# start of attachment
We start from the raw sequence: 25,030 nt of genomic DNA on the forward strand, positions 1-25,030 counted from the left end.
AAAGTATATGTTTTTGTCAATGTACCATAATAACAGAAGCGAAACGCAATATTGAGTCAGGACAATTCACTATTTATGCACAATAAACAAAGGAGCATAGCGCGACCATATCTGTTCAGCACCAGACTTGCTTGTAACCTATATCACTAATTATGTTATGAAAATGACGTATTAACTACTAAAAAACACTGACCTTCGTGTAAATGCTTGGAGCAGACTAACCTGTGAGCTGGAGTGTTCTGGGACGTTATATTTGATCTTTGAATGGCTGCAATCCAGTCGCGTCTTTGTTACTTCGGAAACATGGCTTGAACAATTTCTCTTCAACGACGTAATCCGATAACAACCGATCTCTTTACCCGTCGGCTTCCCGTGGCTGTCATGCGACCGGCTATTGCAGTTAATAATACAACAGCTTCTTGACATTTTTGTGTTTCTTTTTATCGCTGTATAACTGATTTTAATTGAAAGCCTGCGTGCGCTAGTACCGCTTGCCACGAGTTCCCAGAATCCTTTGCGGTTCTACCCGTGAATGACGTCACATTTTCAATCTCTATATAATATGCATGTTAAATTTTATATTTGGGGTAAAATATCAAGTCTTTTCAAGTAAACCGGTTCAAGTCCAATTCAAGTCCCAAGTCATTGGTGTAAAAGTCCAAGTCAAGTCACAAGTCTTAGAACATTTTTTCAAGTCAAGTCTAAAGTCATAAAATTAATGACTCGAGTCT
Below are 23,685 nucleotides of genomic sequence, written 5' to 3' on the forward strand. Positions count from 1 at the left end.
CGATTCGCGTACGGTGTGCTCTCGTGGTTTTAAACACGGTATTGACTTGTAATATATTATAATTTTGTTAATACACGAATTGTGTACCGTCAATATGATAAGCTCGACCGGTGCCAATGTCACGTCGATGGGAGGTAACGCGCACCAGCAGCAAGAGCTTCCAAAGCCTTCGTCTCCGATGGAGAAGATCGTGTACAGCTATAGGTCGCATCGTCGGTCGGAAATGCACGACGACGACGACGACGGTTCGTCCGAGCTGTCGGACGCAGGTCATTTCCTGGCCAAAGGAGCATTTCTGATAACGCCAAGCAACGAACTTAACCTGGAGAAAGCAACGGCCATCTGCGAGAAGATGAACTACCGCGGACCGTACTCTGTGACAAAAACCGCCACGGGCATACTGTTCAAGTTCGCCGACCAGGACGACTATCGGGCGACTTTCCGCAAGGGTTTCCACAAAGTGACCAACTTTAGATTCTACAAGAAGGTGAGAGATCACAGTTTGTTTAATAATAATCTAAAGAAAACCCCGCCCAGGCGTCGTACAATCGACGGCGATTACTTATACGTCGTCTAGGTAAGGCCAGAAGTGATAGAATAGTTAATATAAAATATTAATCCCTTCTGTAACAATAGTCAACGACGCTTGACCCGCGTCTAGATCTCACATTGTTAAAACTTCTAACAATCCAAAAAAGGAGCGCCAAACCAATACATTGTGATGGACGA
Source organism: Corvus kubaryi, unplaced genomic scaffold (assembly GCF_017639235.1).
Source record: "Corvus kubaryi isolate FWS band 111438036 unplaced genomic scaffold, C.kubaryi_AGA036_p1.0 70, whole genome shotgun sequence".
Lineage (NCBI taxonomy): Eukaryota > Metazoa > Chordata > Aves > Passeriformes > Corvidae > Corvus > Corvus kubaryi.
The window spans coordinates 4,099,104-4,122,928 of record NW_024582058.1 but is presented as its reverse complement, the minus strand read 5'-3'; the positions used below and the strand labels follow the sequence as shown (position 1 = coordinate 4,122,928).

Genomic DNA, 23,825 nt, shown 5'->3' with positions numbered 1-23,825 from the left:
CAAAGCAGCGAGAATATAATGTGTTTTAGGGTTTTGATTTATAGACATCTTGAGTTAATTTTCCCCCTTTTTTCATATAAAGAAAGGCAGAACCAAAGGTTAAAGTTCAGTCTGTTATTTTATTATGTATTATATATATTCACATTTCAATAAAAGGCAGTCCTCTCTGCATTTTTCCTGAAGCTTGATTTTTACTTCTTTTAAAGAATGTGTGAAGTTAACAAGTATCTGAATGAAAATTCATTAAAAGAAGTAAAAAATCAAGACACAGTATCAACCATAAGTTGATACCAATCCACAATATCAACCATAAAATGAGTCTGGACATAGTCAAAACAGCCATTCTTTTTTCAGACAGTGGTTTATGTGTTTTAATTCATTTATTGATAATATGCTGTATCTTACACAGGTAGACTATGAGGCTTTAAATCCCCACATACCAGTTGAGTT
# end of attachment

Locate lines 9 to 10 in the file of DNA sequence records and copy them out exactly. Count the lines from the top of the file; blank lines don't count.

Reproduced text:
Genomic DNA, 23,825 nt, shown 5'->3' with positions numbered 1-23,825 from the left:
CAAAGCAGCGAGAATATAATGTGTTTTAGGGTTTTGATTTATAGACATCTTGAGTTAATTTTCCCCCTTTTTTCATATAAAGAAAGGCAGAACCAAAGGTTAAAGTTCAGTCTGTTATTTTATTATGTATTATATATATTCACATTTCAATAAAAGGCAGTCCTCTCTGCATTTTTCCTGAAGCTTGATTTTTACTTCTTTTAAAGAATGTGTGAAGTTAACAAGTATCTGAATGAAAATTCATTAAAAGAAGTAAAAAATCAAGACACAGTATCAACCATAAGTTGATACCAATCCACAATATCAACCATAAAATGAGTCTGGACATAGTCAAAACAGCCATTCTTTTTTCAGACAGTGGTTTATGTGTTTTAATTCATTTATTGATAATATGCTGTATCTTACACAGGTAGACTATGAGGCTTTAAATCCCCACATACCAGTTGAGTT